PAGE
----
Pennsylvania’s Public Utility Commission approved emergency permits Thursday for two ride-sharing companies to operate in the Pittsburgh area.
The PUC had previously obtained cease-and-desist orders — which the San Francisco-based firms Lyft and Uber ignored — over concerns that drivers, their vehicles, and — especially — their insurance didn’t meet regulations for taxi cabs and other similar services.
Ride-sharing companies like Uber and Lyft use smartphone apps to dispatch drivers who use their own personal vehicles to give people rides. The drivers then share the fares they collect with the companies.
Pittsburgh Mayor Bill Peduto and scores of ride-sharing customers had lobbied the PUC to allow the services to continue operating in Allegheny County, saying they provide a much-needed alternative to cab and limo services. The five-member commission agreed the “emergency temporary authority” it granted would provide an “immediate and substantial benefit” to the public.
Uber and Lyft praised the ruling.
“With this decision, the PUC has recognized that regulations can and should be modernized to allow innovative industries to thrive while maintaining the highest level of public safety,” Lyft said. Uber’s statement was similar: “Today common sense prevailed, and we applaud the PUC for recognizing the critical need for safe, reliable transportation options in Pittsburgh.”
Both companies have separate applications pending to operate permanently in the county and statewide. Permanent licenses require hearings before administrative law judges and other proceedings, so the permits issued Thursday, which are good for 60 days but can be renewed, will let the companies operate in the meantime, PUC press secretary Jennifer Kocher said.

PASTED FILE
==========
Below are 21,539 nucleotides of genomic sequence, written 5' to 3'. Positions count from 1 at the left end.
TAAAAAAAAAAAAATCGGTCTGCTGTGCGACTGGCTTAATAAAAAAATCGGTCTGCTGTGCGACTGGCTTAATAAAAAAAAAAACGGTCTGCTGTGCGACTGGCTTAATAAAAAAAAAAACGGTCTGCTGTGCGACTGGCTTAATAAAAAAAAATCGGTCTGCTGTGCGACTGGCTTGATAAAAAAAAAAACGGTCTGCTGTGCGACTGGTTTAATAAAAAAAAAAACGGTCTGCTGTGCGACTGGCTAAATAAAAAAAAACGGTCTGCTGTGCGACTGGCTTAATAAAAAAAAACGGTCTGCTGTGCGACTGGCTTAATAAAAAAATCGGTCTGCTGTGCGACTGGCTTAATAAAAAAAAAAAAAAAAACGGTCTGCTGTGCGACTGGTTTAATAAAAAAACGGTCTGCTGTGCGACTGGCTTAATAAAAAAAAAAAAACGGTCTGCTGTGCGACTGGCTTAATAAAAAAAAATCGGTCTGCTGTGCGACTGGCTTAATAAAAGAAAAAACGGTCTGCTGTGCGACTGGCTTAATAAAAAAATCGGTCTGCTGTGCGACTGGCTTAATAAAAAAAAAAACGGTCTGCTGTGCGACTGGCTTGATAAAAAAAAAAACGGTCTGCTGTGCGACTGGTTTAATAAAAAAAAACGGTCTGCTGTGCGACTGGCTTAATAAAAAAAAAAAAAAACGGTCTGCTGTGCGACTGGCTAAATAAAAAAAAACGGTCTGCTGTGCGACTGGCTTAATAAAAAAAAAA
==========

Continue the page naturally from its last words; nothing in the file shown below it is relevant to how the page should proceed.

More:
The commission indicated it planned to meet Aug. 28 to review the regulations it must develop or adapt for the ride-sharing companies, including insurance requirements, driver integrity, vehicle safety and whether there may come a need to determine geographic spheres in which ride-sharing companies may operate. The PUC also said it would work the legislature on possible ride-sharing laws.
Before Thursday’s vote, the PUC had cited 32 drivers and fined both companies a combined $225,000 — or $1,000 per day — for operating without permits. Those complaints are still pending and it wasn’t immediately clear if the fines would be rescinded if the companies continue to seek permits through normal channels.
Other states have been working to upgrade their public transportation regulations or craft entirely new laws to regulate ride-sharing companies.
A Colorado law passed earlier this year requires drivers to pass criminal background and driving history checks. The drivers’ cars must pass vehicle inspections and be clearly marked, and the PUC indicated it was working on similar rules for Pennsylvania.
“We are not going to cut corners on public safety,” PUC Chairman Robert F. Powelson said, adding, “We can’t have the wild, wild, West here in the transportation sector.”
Insurance was a key issue in Colorado and elsewhere, as it’s not clear whether the ride-sharing company’s insurance or the driver’s will cover an accident — especially when drivers are between fares. Uber and Lyft have agreed to file insurance and rate structure documentation to receive the emergency permits approved Thursday.
Getting a Grip on Ridesharing Coverage
Uber, Lyft, Sidecar Toe-to-Toe With Insurers State-by-State
Ridesharing Firms Uber, Lyft Accused of Racketeering in Conn. Cab Lawsuit
N.J. Insurance Commissioner Alerts Consumers on Car-Sharing Services